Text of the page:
5.  Here's one that would have saved me many hours.  We wanted to add color to our simple line art logo (the acanthus leaf), but the image editing programs kept coloring the whole rectangular area instead of just the leaf.  After much searching, and no help from the manuals or help screens, we found that the secret wasn't in the programs at all.  You save the file in a certain format (.GIF) and check the box for" transparent background" when you save it.   Then when you open the file again in the image editor you can color the line art.   I We call these WMNTY's-- "What Mother Never Told You's".

6.  The scanner is an important source of material for a web site, particularly if you are a design firm like us.  But it is tricky.  Scanning for a web site is very different from scanning material that will be printed.  One good source of information is Scantips.    We found that black & white material scanned best when we used 256 shades of gray, about 88 dpi, and adjusted the shadow/highlight histogram to maximize contrast.

7.  This one is more opinion than advice.  We decided to limit ourselves to the 216 web safe colors, the common fonts, the web features that were supported by older internet browsers (i.e. we didn't use style sheets), and we minimized the number and size of images so our web pages would load quickly.  This all fits with our basic philosophy of substance over glitz.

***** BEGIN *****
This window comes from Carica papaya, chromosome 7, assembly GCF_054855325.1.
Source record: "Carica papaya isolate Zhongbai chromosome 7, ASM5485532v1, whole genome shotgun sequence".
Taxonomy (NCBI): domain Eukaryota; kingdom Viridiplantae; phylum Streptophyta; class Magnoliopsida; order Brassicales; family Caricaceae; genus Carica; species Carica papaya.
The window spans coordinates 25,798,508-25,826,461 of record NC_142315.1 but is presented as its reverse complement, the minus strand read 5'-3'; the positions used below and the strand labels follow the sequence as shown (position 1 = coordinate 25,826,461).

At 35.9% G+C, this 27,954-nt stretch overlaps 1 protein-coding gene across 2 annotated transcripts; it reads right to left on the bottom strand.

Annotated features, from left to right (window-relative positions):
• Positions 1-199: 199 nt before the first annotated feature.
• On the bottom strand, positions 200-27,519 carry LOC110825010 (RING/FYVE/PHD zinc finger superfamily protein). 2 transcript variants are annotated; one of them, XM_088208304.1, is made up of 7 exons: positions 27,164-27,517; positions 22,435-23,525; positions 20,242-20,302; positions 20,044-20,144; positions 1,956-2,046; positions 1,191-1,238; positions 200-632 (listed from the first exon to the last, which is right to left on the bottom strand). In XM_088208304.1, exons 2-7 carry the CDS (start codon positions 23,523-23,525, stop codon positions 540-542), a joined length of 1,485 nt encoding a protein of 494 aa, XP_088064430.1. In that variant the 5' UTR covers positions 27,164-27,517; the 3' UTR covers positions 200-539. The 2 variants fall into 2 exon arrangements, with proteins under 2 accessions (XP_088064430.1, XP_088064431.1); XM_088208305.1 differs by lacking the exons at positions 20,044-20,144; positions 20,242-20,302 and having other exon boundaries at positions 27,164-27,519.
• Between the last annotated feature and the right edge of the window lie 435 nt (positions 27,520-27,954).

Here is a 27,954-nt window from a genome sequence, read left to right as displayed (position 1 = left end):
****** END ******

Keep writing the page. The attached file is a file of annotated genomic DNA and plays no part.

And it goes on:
There was much more, of course, but these are the basics.  We will be glad to answer any questions regarding our web site development experiences.  Just use the Contact Us form.

Postscript
It has been a couple of months since we launched our web site, and we have some additional thoughts:

1. The need to be able to update a web site easily, frequently, and inexpensively is even more important than we had thought. We update our web site several times per week, particularly the project web pages. The decision we made to learn to refine and update the web site ourselves, without the need to involve a consultant, was one of the best decisions we made.